• technologies (incandescent, halogen), as a result of their lower power consumption (due to the fact that coal-fired power plants release mercury into the environment as coal is burned; CFL’s lower power requirements mean that CFLs, on average, release 1/3 the total amount of mercury over their useful life). Given that SSL solutions do not yet span the full range of CFL lighting solutions' light output levels, particularly on the high end of the light output range, here are some qualifications:  SSL mini reflectors’ (esp. MR16 replacements) light output levels are on par with that of CFL MR16 replacements.  SSL reflectors' (esp. PAR replacements) light output is in the low- to mid-range of CFL reflector light output levels (250-1650 lm), not exceeding 22W CFL reflector bulb levels (1000 lm) in the residential market and 23W CFL reflector bulb levels (1100 lm) in the commercial office and retail markets.  As omnidirectional light sources, SSL solutions' absolute light output levels generally do not exceed the light output levels of 11W CFL spirals (600 lm) for the residential market and 20W CFL spirals (1000 lm) in the commercial office market; the most powerful CFL spirals reach 2600 lm at 40W. V s. L in ear F lu o r esc en t Ben c h m ar ks (based on averages across our eight end-market segments) As compared to SSL solutions, CTA’s benchmarking analysis suggests linear fluorescent solutions’ annual electricity costs are roughly on par with SSL (anywhere from 20% less to equivalent with SSL solutions), but their bulb lifetimes are 1/4 as long; this yields an overall cost of operation (including electricity, bulb replacement, and maintenance) that ranges from modestly (20%) to significantly (80%) greater. However, once again, despite these better performance metrics, average payback on the SSL solutions’ initial price premium occurs in 8-22 years, due to the SSL solutions’ price premium (2-11x more than linear fluorescent benchmarks). V s. M et al Halid e Ben c h m ar ks (based on averages across our eight end-market segments) As compared to SSL solutions, CTA’s benchmarking analysis suggests metal halide solutions’ annual electricity costs are roughly equivalent, ranging from 10% below to 10% greater and their bulb lifetimes are 1/5 to 1/8 as long; this yields an overall cost of operation (including electricity, bulb replacement, and maintenance) that is 2-3x greater. As a result, on average, payback on the SSL solutions’ initial price premium (2-3x more than metal halide benchmarks) occurs in 8 years. o In d u st r y o u t lo o k: P er fo r m an c e Im p r o v em en t s will m ake SSL in c r easin g ly c o m p ellin g . Consistent with the Department of Energy’s forecasts, we expect to see warm white LED b r ig h t n ess an d effic ac y im p r o v em en t s o f 1 4 % p er an n u m t h r o u g h 2 0 1 5, which should serve to make LEDs increasingly compelling solutions as compared to conventional lighting technologies, particularly with regard to CFL lighting options. READING THE DETAILED BENCHMARKING REPORTS A b b r ev iat io n s u sed in t h e d et ailed b en c h m ar kin g r ep o r t s (p ag es 6 -1 3): o We profiled both bulb replacements (marked with an “R”) and lighting fixtures (marked with an “F”). o When no appropriate benchmark was available for a given SSL solution in a specific conventional lighting category, we marked the space with a “ - “. o A product with a payback period of “0.0” offers an immediate payback (typically when the price of an SSL solution is less costly than a conventional technology) and those marked “NP” offer no payback over any reasonable time horizon (longer than the life of the LED bulb/fixture). PAGE 5 OF 15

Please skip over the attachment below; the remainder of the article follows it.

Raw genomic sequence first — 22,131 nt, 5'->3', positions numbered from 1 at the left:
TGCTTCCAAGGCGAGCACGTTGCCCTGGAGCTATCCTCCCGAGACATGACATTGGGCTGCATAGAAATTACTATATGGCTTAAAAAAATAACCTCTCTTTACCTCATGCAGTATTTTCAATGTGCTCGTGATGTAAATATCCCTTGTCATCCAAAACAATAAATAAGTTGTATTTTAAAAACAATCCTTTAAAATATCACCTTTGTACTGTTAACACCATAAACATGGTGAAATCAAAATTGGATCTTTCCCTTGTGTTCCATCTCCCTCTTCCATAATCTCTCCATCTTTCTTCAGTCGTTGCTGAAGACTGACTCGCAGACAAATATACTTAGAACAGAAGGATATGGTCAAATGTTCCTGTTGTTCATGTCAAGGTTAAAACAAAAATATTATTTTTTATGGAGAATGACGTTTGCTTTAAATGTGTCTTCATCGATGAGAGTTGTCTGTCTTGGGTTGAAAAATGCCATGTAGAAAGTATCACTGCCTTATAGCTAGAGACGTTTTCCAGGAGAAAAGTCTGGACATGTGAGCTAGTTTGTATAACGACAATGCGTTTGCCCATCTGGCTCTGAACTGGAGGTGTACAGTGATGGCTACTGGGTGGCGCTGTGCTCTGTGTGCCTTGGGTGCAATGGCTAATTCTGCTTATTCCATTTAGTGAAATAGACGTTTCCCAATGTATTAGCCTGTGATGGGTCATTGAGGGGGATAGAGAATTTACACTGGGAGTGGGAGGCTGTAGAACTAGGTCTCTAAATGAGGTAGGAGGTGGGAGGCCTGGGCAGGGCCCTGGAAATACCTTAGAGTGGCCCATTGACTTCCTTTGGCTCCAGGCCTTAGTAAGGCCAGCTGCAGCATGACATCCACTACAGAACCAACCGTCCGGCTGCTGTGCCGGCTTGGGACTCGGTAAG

• PAGE 6 OF 15
  • PAGE 7 OF 15
  • PAGE 8 OF 15
  • PAGE 9 OF 15
  • PAGE 10 OF 15
  • PAGE 11 OF 15
  • PAGE 12 OF 15
  • PAGE 13 OF 15